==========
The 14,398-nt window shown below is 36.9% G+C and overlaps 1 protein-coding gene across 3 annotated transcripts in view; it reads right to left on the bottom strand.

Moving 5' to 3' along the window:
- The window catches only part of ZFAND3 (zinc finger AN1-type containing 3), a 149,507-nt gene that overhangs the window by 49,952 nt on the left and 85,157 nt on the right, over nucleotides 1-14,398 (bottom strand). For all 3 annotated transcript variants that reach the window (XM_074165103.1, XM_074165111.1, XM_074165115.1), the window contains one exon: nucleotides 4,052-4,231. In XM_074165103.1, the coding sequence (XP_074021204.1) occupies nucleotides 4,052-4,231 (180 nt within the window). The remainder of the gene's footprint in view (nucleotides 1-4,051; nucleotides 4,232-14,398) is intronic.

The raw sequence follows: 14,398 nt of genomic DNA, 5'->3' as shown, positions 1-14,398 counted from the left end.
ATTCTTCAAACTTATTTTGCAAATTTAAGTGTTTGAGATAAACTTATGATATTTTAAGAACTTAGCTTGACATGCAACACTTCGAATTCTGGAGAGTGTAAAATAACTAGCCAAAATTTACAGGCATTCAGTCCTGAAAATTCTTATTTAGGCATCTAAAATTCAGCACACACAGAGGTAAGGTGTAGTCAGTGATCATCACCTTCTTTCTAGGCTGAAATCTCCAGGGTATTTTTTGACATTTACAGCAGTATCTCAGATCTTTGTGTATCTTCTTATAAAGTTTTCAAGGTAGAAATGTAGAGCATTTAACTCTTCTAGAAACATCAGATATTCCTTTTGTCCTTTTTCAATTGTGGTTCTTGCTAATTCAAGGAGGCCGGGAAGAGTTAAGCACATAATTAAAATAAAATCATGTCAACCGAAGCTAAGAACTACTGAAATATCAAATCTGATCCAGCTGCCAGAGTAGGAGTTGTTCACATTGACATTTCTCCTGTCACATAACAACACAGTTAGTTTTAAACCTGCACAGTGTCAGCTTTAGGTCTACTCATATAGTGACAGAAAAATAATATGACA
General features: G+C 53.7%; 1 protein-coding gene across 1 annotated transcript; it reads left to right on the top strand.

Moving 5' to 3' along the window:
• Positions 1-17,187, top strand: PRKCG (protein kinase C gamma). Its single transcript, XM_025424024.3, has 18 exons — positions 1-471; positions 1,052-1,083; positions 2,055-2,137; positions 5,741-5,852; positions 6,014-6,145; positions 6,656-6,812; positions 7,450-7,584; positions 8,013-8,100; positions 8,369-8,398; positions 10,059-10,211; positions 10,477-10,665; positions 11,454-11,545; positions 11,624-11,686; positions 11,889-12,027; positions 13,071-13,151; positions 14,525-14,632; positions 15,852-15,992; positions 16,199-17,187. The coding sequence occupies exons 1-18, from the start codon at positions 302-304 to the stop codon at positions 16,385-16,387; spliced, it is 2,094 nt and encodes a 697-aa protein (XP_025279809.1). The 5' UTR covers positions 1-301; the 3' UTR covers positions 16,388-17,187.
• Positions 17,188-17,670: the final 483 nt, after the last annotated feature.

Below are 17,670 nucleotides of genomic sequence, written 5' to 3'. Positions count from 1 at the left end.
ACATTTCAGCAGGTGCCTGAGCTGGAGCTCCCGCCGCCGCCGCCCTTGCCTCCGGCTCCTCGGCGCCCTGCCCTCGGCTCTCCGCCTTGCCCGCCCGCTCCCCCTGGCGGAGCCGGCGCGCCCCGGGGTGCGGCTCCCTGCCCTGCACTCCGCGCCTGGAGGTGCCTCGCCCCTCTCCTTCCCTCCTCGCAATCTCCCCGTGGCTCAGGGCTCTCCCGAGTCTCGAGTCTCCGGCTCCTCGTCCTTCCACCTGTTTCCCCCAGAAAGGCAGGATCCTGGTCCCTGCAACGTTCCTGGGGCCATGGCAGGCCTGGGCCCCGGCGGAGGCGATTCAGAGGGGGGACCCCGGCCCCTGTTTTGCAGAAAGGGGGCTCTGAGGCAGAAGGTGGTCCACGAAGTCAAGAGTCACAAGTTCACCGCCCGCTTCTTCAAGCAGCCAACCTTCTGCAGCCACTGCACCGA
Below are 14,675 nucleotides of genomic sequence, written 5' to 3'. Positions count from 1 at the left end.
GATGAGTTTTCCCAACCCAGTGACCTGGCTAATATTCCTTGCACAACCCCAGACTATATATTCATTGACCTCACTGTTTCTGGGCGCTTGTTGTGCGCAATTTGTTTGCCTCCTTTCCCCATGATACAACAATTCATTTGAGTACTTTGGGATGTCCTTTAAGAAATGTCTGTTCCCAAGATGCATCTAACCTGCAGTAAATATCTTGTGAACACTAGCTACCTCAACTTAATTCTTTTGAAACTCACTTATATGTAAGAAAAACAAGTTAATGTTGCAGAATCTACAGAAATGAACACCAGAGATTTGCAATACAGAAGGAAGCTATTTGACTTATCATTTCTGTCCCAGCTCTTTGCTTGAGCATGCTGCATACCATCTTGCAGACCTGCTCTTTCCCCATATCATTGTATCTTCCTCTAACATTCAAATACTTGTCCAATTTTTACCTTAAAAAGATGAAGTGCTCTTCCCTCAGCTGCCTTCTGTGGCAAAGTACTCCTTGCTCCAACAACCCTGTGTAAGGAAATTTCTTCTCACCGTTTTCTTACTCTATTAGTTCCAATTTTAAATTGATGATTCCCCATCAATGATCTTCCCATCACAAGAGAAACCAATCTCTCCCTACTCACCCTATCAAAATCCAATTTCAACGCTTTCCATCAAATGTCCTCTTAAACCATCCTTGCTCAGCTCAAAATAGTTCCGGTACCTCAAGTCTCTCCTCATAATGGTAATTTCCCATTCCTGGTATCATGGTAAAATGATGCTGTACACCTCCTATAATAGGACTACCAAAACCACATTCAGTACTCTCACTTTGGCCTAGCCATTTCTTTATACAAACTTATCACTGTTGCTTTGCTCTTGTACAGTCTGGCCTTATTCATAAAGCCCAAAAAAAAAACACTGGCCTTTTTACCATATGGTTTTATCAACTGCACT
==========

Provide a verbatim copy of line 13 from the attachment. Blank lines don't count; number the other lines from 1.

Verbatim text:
GATGAGTTTTCCCAACCCAGTGACCTGGCTAATATTCCTTGCACAACCCCAGACTATATATTCATTGACCTCACTGTTTCTGGGCGCTTGTTGTGCGCAATTTGTTTGCCTCCTTTCCCCATGATACAACAATTCATTTGAGTACTTTGGGATGTCCTTTAAGAAATGTCTGTTCCCAAGATGCATCTAACCTGCAGTAAATATCTTGTGAACACTAGCTACCTCAACTTAATTCTTTTGAAACTCACTTATATGTAAGAAAAACAAGTTAATGTTGCAGAATCTACAGAAATGAACACCAGAGATTTGCAATACAGAAGGAAGCTATTTGACTTATCATTTCTGTCCCAGCTCTTTGCTTGAGCATGCTGCATACCATCTTGCAGACCTGCTCTTTCCCCATATCATTGTATCTTCCTCTAACATTCAAATACTTGTCCAATTTTTACCTTAAAAAGATGAAGTGCTCTTCCCTCAGCTGCCTTCTGTGGCAAAGTACTCCTTGCTCCAACAACCCTGTGTAAGGAAATTTCTTCTCACCGTTTTCTTACTCTATTAGTTCCAATTTTAAATTGATGATTCCCCATCAATGATCTTCCCATCACAAGAGAAACCAATCTCTCCCTACTCACCCTATCAAAATCCAATTTCAACGCTTTCCATCAAATGTCCTCTTAAACCATCCTTGCTCAGCTCAAAATAGTTCCGGTACCTCAAGTCTCTCCTCATAATGGTAATTTCCCATTCCTGGTATCATGGTAAAATGATGCTGTACACCTCCTATAATAGGACTACCAAAACCACATTCAGTACTCTCACTTTGGCCTAGCCATTTCTTTATACAAACTTATCACTGTTGCTTTGCTCTTGTACAGTCTGGCCTTATTCATAAAGCCCAAAAAAAAAACACTGGCCTTTTTACCATATGGTTTTATCAACTGCACT